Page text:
in order to make conscious sociolinguistic choices, learners need considerable cultural information about communicative settings and roles.

Holmes and Brown (1987) see below

3. Interactional Competence

Schmidt (1983)

Kramsch (1986)

points out that inability of or insensitivity to L2 discourse may lead to impede communication more than grammatical inaccuracy

Long and Porter (1985)

Pica and Doughty (1985)

Varonis and Gass (1985)

4. Cross-cultural considerations

Thomas (1983)

"pragmatic failure"---"the inability to understand what is meant by what is said."

"pragmalinguistic failure" --- caused by mistaken beliefs about pragmatic force of utterance

"sociopragmatic failure" --- caused by different beliefs about rights, 'mentionables', etc.

It is not the responsibility of the language teacher qua linguist to enforce Anglo-Saxon standards of behaviour, linguistic or otherwise. Rather, it is the teacher's job to equip the student to express her/himself in exactly the ways s/he chooses to do so-rudely, tactfully, or in an elaborately polite manner. What we want to prevent is her/his being unintentionally rude or subservient.

Holmes and Brown (1987)

based on Thomas's theoretical framework (1983) and Manes and Wolfson's work on compliment (1981)

suggests that the formulaic nature of compliments provides an ways solution to the problem of how to express this speech act in English and that pragmalinguistic competence can be taught in the same way as any other linguistic formulas

developing sociocultural awareness will lead to some discussion of the differences between the cultural and social values of a L1 learner and L2 community

Tannen (1976) Greeks and Greek Americans

Her most indirect forms were taken as directives by her Greek host family.

Wolfson (1981)

cross-cultural miscommunication on compliments

Learners with different cultural background simply do not understand why Americans compliment so frequently



4. Implications into Language Teaching

Some approaches proposed

Savignon (1983) interactional approach (meaning-making)

"expression, interpretation and negotiation of meaning involving interaction between two or more persons or between one person and a written or oral text"

Widdowson (1978) discourse-based approach

Prabhu (1983) Procedural approach

Mohan (19??) Content-based instruction

Nunan (1988) Learner-centered approach

(Communicative Language Teaching) according to Richards and Rodgers (1986)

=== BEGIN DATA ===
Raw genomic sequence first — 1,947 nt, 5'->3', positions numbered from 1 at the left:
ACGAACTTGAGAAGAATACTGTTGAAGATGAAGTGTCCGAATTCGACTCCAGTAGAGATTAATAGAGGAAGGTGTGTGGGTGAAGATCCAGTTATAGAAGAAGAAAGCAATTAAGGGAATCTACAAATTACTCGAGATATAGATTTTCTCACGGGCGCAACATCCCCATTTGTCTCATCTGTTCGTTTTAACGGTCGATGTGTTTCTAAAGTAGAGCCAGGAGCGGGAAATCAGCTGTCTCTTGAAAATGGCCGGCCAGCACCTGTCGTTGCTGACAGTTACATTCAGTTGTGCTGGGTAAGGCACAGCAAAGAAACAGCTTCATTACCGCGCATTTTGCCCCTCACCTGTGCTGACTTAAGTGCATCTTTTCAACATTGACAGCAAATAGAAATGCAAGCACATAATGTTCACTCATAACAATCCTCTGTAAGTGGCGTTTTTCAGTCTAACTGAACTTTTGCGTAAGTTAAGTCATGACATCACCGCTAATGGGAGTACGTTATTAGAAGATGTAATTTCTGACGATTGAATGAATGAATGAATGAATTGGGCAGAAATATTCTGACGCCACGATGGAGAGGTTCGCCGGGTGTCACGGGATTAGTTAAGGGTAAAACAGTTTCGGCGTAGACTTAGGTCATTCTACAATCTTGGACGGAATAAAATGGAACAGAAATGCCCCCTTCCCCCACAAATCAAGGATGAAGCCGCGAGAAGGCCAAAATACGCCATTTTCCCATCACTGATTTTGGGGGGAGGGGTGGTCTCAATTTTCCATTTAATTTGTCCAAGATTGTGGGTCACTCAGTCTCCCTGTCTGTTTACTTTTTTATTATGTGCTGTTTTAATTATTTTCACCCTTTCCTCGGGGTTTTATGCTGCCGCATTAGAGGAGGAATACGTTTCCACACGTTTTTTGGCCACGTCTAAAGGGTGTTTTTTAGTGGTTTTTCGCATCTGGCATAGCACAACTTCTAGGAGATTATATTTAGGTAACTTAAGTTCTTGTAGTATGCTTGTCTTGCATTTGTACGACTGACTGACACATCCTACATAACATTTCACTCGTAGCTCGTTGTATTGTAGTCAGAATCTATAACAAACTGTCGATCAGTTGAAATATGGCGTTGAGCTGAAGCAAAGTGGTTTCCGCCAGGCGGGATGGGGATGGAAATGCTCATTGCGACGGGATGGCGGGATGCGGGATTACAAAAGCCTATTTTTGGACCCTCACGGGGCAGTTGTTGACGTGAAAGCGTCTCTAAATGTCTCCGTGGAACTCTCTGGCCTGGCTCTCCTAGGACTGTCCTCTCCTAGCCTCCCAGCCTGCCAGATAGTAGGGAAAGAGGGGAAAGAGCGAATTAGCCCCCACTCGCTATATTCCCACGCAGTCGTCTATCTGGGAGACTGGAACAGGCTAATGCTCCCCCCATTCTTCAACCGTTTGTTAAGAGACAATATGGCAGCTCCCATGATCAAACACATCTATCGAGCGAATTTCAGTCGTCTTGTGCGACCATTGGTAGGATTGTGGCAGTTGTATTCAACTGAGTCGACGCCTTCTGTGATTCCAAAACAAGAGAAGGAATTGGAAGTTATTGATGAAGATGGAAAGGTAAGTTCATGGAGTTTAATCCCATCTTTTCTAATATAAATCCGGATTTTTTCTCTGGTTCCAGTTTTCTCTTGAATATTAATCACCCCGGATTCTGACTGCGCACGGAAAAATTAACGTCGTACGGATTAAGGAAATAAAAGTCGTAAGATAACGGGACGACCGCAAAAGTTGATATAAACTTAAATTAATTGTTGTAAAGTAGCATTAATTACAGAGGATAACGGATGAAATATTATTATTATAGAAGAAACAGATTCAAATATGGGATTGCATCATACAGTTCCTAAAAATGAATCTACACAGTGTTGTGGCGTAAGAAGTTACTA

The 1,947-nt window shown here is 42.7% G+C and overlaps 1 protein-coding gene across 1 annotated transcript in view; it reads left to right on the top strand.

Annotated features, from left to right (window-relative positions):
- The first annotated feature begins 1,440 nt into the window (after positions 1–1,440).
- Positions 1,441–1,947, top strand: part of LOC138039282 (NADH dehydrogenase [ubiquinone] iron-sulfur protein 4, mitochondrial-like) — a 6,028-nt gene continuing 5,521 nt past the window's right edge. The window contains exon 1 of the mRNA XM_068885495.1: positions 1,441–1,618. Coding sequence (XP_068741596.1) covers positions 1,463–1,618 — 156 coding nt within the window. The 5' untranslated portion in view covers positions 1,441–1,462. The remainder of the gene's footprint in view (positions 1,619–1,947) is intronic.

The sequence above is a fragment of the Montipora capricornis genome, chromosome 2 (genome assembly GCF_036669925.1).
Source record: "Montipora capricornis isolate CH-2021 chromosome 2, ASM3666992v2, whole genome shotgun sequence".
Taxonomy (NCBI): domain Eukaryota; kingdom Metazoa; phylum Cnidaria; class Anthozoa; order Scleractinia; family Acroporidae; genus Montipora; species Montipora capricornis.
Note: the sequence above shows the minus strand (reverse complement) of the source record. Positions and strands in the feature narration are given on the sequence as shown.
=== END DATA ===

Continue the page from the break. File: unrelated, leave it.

1. Background

a. British functional approach (Firth, Halliday)

b. American sociolinguistic approach (Labov, Hymes, Gumperz)

c. Linguistic philosophy (Austin, Searle)

2. Versions (by Howatt 1984)

a. strong version --- using TL to learn it

b. weak version --- learning to use TL

b is dominant.

3. Principles

a. use > usage

b. meaning > form

c. fluency > accuracy

d. contextualized > decontextualized

e. learner-centered, experience-centered

Problems of CLT

When we draw some implications into language classroom from the development of the theory of communicative competence, the term communicative approach is often associated with it. On the surface level, it seems reasonable to say that the goal of communicative approach of language teaching is to make learners acquire communicative competence. If it is so, then learners have to cover all five components that the model proposed here suggests. This is too demanding a goal for any learner to achieve.

We must be aware that there is some degree of discrepancy between the principles of CLT and what the theory of CC suggests. CLT emphasized on the ability to execute one's communicative needs rather than on the complete knowledge of language use for communication. According to Richards and Rodgers (1986), CLT has some priority principles such as:

use > usage

meaning > form

fluency > accuracy

The notion of communicative competence intended by Hymes does not provide any priorities for any single components, or aspects over another. Hymes did not claim that a language user does not need to have a accurate knowledge of linguistic form or usage, but rather claimed that the perfect knowledge of linguistic form is not enough to make him/her a communicatively competent language user. Wolfson (1989) points out that grammatical competence is an intrinsic part of communicative competence but in many cases, the term CC misinterpreted for language teachers and curriculum developers as the separation of grammatical competence from CC.

If CLT's goal should be the acquisition of CC in TL, this is highly demanding for any L2 learner to achieve and does not seem achievable, consequently. Therefore, if we need to set up an accessible goal of LT, we must first assess what kind and level of communicative competence will be sufficient for specific L2 learners in a specific situations. This means that learning goals cannot be prescribed until learners' needs and wants and the contexts in which they use TL are described. Also, the curriculum has to be designed by the gradual developmental change of learner's language. Therefore, the focuses and emphases on form/function or fluency/accuracy should be shifted and consequently, the priorities mentioned above will be changed as the course and language learners' language ability progress.

McGroarty (1984) suggests that communicative needs of language use varies from learner to learner.

SLA トップページへ戻る